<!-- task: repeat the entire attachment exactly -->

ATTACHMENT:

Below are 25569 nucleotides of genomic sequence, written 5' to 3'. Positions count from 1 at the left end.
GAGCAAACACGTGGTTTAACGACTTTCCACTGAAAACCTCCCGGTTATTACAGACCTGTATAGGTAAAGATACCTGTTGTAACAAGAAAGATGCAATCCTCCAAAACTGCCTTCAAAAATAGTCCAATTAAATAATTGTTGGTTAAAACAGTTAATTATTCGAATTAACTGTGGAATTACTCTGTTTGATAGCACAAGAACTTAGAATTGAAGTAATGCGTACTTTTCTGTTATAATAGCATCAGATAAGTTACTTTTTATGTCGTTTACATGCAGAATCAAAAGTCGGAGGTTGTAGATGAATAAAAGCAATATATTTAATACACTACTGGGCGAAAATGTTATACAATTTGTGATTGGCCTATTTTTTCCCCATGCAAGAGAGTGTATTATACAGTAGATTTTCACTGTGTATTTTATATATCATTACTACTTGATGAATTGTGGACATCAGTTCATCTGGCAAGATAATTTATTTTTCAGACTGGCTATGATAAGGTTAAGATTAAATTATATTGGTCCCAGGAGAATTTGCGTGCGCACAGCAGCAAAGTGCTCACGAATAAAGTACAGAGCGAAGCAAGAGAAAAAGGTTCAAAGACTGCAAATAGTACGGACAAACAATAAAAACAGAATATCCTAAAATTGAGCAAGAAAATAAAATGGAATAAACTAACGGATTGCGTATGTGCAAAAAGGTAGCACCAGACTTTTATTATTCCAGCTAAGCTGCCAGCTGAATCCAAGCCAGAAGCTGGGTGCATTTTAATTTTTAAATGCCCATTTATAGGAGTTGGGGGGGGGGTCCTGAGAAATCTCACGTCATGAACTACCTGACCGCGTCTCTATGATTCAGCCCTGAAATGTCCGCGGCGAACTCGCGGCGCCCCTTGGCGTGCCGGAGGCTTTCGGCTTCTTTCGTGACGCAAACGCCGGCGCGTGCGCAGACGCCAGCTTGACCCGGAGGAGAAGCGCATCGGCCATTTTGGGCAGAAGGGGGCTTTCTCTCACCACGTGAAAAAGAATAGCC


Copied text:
Below are 25569 nucleotides of genomic sequence, written 5' to 3'. Positions count from 1 at the left end.
GAGCAAACACGTGGTTTAACGACTTTCCACTGAAAACCTCCCGGTTATTACAGACCTGTATAGGTAAAGATACCTGTTGTAACAAGAAAGATGCAATCCTCCAAAACTGCCTTCAAAAATAGTCCAATTAAATAATTGTTGGTTAAAACAGTTAATTATTCGAATTAACTGTGGAATTACTCTGTTTGATAGCACAAGAACTTAGAATTGAAGTAATGCGTACTTTTCTGTTATAATAGCATCAGATAAGTTACTTTTTATGTCGTTTACATGCAGAATCAAAAGTCGGAGGTTGTAGATGAATAAAAGCAATATATTTAATACACTACTGGGCGAAAATGTTATACAATTTGTGATTGGCCTATTTTTTCCCCATGCAAGAGAGTGTATTATACAGTAGATTTTCACTGTGTATTTTATATATCATTACTACTTGATGAATTGTGGACATCAGTTCATCTGGCAAGATAATTTATTTTTCAGACTGGCTATGATAAGGTTAAGATTAAATTATATTGGTCCCAGGAGAATTTGCGTGCGCACAGCAGCAAAGTGCTCACGAATAAAGTACAGAGCGAAGCAAGAGAAAAAGGTTCAAAGACTGCAAATAGTACGGACAAACAATAAAAACAGAATATCCTAAAATTGAGCAAGAAAATAAAATGGAATAAACTAACGGATTGCGTATGTGCAAAAAGGTAGCACCAGACTTTTATTATTCCAGCTAAGCTGCCAGCTGAATCCAAGCCAGAAGCTGGGTGCATTTTAATTTTTAAATGCCCATTTATAGGAGTTGGGGGGGGGGTCCTGAGAAATCTCACGTCATGAACTACCTGACCGCGTCTCTATGATTCAGCCCTGAAATGTCCGCGGCGAACTCGCGGCGCCCCTTGGCGTGCCGGAGGCTTTCGGCTTCTTTCGTGACGCAAACGCCGGCGCGTGCGCAGACGCCAGCTTGACCCGGAGGAGAAGCGCATCGGCCATTTTGGGCAGAAGGGGGCTTTCTCTCACCACGTGAAAAAGAATAGCC